But there’s something even bigger at play here. Bigger than quality of life issues — I’m talking about years of life left to live. OSA is like a ticking time bomb. Every time you brush off another patient by providing them a remedy not primed for success, you’re nudging them one step closer to detonation.
Every mistreated case is one more daughter who loses her father to a heart attack before he gets to walk her down the aisle. It’s one more grandchild who will never know his grandmother because she died from a stroke before he was born. It’s one more parent who loses their battle with diabetes before their kids even graduate from high school.
Tick. We’re failing our patients.
Tick. They’re paying the price.
Tick. Because the solution is all too often doomed to fail.
Millions of people are suffering and dying from OSA and its comorbidities, but dental sleep, sleep physicians, and ENTs are so caught up in their own ways of thinking that they’ve got blinders on. They’re unwilling to give up a little ground in order to bring to light a better way.
…dental sleep, sleep physicians, and ENTs are so caught up in their own ways of thinking that they’ve got blinders on…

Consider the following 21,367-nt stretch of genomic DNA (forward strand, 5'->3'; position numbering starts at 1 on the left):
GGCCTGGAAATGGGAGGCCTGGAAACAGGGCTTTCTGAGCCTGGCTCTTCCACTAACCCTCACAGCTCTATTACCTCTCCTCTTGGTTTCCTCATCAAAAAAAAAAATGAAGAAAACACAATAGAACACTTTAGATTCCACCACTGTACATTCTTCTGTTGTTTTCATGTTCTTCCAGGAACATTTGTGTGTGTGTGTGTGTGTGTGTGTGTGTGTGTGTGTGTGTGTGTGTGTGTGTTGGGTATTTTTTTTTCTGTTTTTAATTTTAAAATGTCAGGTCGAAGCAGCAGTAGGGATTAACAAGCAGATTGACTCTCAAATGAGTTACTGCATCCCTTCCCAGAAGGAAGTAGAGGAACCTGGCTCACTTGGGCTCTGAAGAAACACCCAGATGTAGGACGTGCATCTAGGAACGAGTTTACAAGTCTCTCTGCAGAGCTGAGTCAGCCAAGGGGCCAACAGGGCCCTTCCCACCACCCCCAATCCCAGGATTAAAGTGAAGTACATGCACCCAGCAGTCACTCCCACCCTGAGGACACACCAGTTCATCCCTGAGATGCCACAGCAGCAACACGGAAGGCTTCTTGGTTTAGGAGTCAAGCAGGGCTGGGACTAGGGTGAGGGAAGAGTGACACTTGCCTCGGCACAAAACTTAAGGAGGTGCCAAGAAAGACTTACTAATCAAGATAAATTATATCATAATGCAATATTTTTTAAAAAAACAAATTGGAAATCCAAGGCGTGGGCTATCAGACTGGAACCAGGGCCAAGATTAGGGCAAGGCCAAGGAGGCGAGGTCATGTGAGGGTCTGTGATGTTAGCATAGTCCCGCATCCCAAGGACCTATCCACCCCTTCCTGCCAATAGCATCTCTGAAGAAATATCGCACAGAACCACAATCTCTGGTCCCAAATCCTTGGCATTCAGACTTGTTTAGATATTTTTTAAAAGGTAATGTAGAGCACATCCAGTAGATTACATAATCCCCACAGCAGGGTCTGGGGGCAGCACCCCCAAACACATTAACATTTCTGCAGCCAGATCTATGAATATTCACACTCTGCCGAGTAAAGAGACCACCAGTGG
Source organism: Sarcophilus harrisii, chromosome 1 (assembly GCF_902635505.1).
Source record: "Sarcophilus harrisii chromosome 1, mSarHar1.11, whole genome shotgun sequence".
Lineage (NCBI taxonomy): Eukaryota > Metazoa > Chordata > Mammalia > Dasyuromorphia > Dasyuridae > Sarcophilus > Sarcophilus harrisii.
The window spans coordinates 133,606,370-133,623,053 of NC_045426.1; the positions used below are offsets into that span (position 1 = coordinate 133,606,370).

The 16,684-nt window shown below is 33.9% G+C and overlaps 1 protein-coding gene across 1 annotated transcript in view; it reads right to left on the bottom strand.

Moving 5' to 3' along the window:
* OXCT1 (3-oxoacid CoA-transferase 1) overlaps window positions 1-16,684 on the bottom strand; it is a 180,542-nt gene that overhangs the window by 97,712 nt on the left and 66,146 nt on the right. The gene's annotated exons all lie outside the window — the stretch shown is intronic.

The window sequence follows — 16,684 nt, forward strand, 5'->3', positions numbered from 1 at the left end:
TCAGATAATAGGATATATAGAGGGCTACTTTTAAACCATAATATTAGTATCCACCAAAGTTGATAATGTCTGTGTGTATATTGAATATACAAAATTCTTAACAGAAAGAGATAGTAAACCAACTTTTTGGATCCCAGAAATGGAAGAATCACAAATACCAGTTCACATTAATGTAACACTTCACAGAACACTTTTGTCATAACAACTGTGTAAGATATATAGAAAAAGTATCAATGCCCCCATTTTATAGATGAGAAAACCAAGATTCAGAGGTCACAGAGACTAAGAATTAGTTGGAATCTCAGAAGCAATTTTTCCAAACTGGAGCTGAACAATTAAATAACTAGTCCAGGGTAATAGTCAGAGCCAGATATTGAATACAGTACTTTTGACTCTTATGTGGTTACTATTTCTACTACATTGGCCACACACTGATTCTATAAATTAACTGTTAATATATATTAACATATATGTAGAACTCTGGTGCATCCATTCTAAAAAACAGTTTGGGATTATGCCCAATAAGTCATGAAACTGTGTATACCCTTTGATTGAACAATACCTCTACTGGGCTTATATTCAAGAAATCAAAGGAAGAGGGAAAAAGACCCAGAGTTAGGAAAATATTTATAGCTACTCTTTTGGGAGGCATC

As dentists, you literally stare into the broken airway abyss all day long. I commend your willingness to step in and help, but you must understand the true nature of each individual’s issue to treat it properly and effectively.
Many dentists, maybe even you, think of ENTs as the “throat surgery guys” yet it’s unlikely you have a firm grasp on the clinical aspects of what we now offer to OSA patients. And it’s even more unlikely you have a productive partnership with anyone in our field.
At ADVENT, a practice I founded in 2004, we’ve pioneered a much different model than the typical ENT practice that you grew up with. In fact, throat surgery is what we do the least. Our paradigm starts with getting the nose working properly first, most often with simple, in-office procedures. Only then do we clear a patient to move into an oral appliance or other OSA treatment.
As ENTs and sleep dentists, we must make a shift and approach OSA more holistically on behalf of our patients, together. Rather than treating a singular part of the issue — the collapsing airway — with our limited resources, let’s instead focus on solving the upstream issue, the obstructed nose, prior to treating the throat issue. Let’s put the murky animosity between our two professions to bed and focus on healing our patients.